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Riana Manuel will commence her tenure at the new Māori Health Authority on February 14, leaving her role as chief executive of Te Korowai after six years. Photo: KELLEY TANTAU

New national role for Te Korowai chief

One of Thames Valley’s own has been appointed the first chief executive of the new national Māori Health Authority.
And though the new role will see her create a foothold in South Auckland, Riana Manuel’s ties to the area will never be severed.
Riana, of Ngāti Pukenga, Ngāti Maru and Ngāti Kahungunu, has spent the past six years as the chief executive of Te Korowai Hauora o Hauraki, which operates six whānau health clinics throughout the rohe (area).
For the past two years, she’s been on the front-line of the Covid-19 pandemic, with Te Korowai providing mobile vaccination and testing clinics around the district.
It helped associate Te Korowai with “credibility” and “availability”, she said.
“To be honest, I believe it’s part of being Māori. When someone passes away, we have a system that gets up really quickly, and we learned as very young children that when that happens, you drop everything, you get back to the marae, and you start prepping to support that family,” she told The Profile.
“So, we know how to get in there and do something about a situation pretty quickly, and it doesn’t matter that we’ve got jobs and children and all these other things.
“We put stuff down and pick stuff up and make sure people are taken care of.”
Te Korowai was quick to act when Covid-19 cases were found in Kaiaua in September last year.
Riana was among those on the ground implementing a pop-up testing centre at Wharekawa Marae in Whakatīwai.
“That’s what I think drives our [Covid] response; that we’re not good at waiting around,” she said.
“With Covid, once it arrives, you’ve got zero time to respond, so you have to be responsive.”
The Māori Health Authority is part of the government’s new health system reforms, and will work in partnership with both the Ministry of Health and Health New Zealand.
Riana will begin her tenure there on February 14, but said she was leaving Te Korowai with a “safe pair of hands” belonging to new chief executive Taima Campbell.
“I’m deeply grateful. We’ve never been about lots of fluff, we’ve always been about getting the job done,” Riana said.
“Data always drives what we do, and confidence comes over time. If we talk about the enrolled people who use our services, it’s about 50-50; 50 per cent are Māori and 50 per cent are non-Māori, so I have to believe, based on that data, that we are a service everyone has confidence in.”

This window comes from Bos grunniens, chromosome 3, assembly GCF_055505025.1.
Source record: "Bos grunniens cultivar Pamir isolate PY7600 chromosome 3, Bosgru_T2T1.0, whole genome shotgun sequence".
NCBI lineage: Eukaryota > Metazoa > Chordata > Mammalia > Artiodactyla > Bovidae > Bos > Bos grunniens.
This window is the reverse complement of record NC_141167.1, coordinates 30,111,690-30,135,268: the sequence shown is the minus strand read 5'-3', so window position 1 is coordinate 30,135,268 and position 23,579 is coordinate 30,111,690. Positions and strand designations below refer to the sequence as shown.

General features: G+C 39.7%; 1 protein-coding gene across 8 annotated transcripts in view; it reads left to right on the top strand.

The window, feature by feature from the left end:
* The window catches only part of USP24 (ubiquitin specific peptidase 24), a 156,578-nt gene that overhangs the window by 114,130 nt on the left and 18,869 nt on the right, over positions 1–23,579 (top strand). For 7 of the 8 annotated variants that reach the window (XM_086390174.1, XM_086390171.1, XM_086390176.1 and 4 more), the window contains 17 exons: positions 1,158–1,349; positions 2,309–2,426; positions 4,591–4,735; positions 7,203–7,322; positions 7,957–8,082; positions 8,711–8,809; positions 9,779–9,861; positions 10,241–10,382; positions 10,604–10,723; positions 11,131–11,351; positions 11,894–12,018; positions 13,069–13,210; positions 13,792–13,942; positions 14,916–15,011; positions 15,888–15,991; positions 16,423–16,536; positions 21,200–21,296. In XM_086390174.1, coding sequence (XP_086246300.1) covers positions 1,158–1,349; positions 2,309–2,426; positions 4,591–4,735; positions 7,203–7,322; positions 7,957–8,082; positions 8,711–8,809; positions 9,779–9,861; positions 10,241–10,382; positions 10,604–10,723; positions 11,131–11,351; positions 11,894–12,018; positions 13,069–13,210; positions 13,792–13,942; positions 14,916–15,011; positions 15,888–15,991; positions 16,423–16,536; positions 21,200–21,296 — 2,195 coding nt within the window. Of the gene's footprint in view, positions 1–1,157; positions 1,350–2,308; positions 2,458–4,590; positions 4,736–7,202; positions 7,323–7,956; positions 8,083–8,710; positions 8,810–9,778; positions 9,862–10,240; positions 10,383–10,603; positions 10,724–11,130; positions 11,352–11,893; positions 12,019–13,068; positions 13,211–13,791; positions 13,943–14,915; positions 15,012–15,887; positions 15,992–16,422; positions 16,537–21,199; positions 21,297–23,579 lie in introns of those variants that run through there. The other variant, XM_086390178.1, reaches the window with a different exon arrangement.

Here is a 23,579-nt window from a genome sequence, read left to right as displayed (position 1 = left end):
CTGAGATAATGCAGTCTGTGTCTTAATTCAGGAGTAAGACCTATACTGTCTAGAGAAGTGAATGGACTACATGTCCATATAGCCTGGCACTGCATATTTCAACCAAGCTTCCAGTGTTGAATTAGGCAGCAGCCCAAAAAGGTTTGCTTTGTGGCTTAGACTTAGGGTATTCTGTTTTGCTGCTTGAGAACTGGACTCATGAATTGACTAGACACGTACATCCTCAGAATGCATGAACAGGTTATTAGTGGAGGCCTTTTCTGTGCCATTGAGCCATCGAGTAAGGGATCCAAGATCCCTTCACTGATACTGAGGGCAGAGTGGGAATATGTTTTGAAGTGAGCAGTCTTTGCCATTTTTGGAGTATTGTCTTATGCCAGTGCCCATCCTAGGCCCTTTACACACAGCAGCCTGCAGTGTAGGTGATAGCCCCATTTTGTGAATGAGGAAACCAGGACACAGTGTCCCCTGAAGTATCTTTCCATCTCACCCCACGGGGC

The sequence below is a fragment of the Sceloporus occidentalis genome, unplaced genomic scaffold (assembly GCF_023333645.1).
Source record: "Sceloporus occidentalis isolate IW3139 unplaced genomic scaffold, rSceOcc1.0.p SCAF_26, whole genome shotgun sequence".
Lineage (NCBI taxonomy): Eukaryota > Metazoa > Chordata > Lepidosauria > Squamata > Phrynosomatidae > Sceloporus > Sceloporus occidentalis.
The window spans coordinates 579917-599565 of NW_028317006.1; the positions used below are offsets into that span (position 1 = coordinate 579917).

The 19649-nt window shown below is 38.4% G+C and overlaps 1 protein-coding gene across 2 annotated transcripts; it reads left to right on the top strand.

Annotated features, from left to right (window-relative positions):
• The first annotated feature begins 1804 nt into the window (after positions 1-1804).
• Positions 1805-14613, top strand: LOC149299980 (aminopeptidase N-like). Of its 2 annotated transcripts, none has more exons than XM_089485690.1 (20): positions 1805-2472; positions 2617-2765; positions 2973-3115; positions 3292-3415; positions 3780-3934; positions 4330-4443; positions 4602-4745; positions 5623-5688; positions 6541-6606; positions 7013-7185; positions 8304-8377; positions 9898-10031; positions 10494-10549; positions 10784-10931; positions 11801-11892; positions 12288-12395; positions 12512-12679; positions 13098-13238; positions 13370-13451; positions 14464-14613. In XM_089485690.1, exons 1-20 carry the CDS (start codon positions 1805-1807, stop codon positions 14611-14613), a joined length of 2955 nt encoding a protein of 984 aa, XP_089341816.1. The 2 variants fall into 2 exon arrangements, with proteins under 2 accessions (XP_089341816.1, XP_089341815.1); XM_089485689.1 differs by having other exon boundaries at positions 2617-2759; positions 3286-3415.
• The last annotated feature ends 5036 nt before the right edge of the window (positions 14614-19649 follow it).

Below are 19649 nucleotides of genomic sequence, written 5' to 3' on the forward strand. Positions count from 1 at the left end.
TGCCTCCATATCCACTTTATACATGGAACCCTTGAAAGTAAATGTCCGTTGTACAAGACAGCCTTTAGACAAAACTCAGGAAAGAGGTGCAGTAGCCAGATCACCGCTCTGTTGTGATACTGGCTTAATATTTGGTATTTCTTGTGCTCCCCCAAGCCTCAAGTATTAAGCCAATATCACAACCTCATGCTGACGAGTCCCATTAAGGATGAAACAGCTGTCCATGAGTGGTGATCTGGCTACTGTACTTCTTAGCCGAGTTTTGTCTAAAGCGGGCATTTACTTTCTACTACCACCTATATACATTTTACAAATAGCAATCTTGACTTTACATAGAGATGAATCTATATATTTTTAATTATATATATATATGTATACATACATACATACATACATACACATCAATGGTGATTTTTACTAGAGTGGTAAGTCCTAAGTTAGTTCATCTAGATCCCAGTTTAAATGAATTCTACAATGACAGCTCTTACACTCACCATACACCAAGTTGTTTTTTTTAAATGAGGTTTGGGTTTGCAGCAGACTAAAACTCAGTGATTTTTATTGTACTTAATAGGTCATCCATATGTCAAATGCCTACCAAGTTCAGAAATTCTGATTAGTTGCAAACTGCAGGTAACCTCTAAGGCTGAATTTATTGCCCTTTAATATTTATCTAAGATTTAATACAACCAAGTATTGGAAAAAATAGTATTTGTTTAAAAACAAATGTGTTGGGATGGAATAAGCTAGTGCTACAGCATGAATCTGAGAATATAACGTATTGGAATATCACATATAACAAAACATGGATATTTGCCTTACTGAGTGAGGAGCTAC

One of the services Te Korowai is moving forward with is a ‘Screening Centre of Excellence’, which will aim to increase the rates of cervical, prostate, bowel, cardiovascular, and diabetes screening, in order to “address equality at its core”.
She also believes longevity is the crux of a strong organisation.
“At the end of the day, I have 300 staff members who rely on their mortgage and their rent to be paid, and they rely on us to be an organisation with longevity… so it’s not just about the 30 years that have been, but the 30 years out.”
Riana’s new role will see her ensuring the health system works well for Māori through leading change, developing strategy and policy, commissioning kaupapa Māori services, and monitoring the overall

performance of the system to reduce health inequities for Māori.
“If there is one thing I am sure of, it is that I have enough experiences of what poor health looks like to know where we don’t want to go, and this is an opportunity to be the change we want to see,” she said.
“I apologise in advance if we don’t get it right straight away, but the one thing I do know about myself is that I will push on until we get it right.”
Riana and her siblings grew up in Manaia, in the Coromandel.
Her parents, Harry and Ruth, raised them with a strong connection to their whakapapa (genealogy), something Riana regularly reminds herself of.
“Mum was a registered nurse… she was the nurse on the ambulance, and dad was the driver,” she said.
“Dad is of Māori descent, mum is Pākehā; they are the ultimate expression of partnership, and they raised us children exactly like that.
“So, everything I do is to try and ensure that the footprints I leave behind are footprints our babies can follow and can be a guide for where to go,” she said.
“Everything that drives my decision-making here on in is being a good tupuna (ancestor)”.